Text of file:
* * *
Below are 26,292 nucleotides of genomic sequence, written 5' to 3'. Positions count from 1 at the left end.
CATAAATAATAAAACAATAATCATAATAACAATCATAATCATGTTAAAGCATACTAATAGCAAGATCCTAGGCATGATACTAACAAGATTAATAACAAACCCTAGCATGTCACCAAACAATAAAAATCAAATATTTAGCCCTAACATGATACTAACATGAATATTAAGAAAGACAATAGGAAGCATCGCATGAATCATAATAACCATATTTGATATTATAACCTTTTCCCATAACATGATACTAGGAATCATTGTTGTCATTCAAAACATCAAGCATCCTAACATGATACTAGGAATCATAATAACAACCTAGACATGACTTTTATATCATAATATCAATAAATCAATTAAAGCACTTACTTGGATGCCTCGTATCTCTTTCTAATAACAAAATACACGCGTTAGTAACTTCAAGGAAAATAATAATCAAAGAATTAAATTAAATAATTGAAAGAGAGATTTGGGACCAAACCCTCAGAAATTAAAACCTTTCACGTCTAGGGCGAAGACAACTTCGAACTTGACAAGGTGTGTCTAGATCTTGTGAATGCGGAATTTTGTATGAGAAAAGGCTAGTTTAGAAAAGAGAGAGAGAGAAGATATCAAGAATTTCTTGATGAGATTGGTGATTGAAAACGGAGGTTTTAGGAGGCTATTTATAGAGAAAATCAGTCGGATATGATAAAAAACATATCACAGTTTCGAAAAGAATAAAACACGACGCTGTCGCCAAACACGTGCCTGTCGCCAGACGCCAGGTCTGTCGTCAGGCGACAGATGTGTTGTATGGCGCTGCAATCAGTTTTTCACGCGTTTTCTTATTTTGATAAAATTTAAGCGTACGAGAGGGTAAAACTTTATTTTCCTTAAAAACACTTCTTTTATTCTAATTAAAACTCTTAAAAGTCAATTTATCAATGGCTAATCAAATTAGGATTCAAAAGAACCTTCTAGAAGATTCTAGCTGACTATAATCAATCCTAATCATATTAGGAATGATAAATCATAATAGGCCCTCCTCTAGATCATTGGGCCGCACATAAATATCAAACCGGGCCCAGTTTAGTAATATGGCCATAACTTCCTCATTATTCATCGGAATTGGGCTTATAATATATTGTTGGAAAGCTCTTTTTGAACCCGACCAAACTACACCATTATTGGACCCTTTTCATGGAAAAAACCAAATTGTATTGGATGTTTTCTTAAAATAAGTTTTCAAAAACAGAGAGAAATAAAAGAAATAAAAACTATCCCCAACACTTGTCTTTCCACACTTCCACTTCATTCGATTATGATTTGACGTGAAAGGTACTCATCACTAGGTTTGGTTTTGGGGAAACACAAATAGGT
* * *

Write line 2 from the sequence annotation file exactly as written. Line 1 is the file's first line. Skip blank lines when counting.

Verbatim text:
CATAAATAATAAAACAATAATCATAATAACAATCATAATCATGTTAAAGCATACTAATAGCAAGATCCTAGGCATGATACTAACAAGATTAATAACAAACCCTAGCATGTCACCAAACAATAAAAATCAAATATTTAGCCCTAACATGATACTAACATGAATATTAAGAAAGACAATAGGAAGCATCGCATGAATCATAATAACCATATTTGATATTATAACCTTTTCCCATAACATGATACTAGGAATCATTGTTGTCATTCAAAACATCAAGCATCCTAACATGATACTAGGAATCATAATAACAACCTAGACATGACTTTTATATCATAATATCAATAAATCAATTAAAGCACTTACTTGGATGCCTCGTATCTCTTTCTAATAACAAAATACACGCGTTAGTAACTTCAAGGAAAATAATAATCAAAGAATTAAATTAAATAATTGAAAGAGAGATTTGGGACCAAACCCTCAGAAATTAAAACCTTTCACGTCTAGGGCGAAGACAACTTCGAACTTGACAAGGTGTGTCTAGATCTTGTGAATGCGGAATTTTGTATGAGAAAAGGCTAGTTTAGAAAAGAGAGAGAGAGAAGATATCAAGAATTTCTTGATGAGATTGGTGATTGAAAACGGAGGTTTTAGGAGGCTATTTATAGAGAAAATCAGTCGGATATGATAAAAAACATATCACAGTTTCGAAAAGAATAAAACACGACGCTGTCGCCAAACACGTGCCTGTCGCCAGACGCCAGGTCTGTCGTCAGGCGACAGATGTGTTGTATGGCGCTGCAATCAGTTTTTCACGCGTTTTCTTATTTTGATAAAATTTAAGCGTACGAGAGGGTAAAACTTTATTTTCCTTAAAAACACTTCTTTTATTCTAATTAAAACTCTTAAAAGTCAATTTATCAATGGCTAATCAAATTAGGATTCAAAAGAACCTTCTAGAAGATTCTAGCTGACTATAATCAATCCTAATCATATTAGGAATGATAAATCATAATAGGCCCTCCTCTAGATCATTGGGCCGCACATAAATATCAAACCGGGCCCAGTTTAGTAATATGGCCATAACTTCCTCATTATTCATCGGAATTGGGCTTATAATATATTGTTGGAAAGCTCTTTTTGAACCCGACCAAACTACACCATTATTGGACCCTTTTCATGGAAAAAACCAAATTGTATTGGATGTTTTCTTAAAATAAGTTTTCAAAAACAGAGAGAAATAAAAGAAATAAAAACTATCCCCAACACTTGTCTTTCCACACTTCCACTTCATTCGATTATGATTTGACGTGAAAGGTACTCATCACTAGGTTTGGTTTTGGGGAAACACAAATAGGT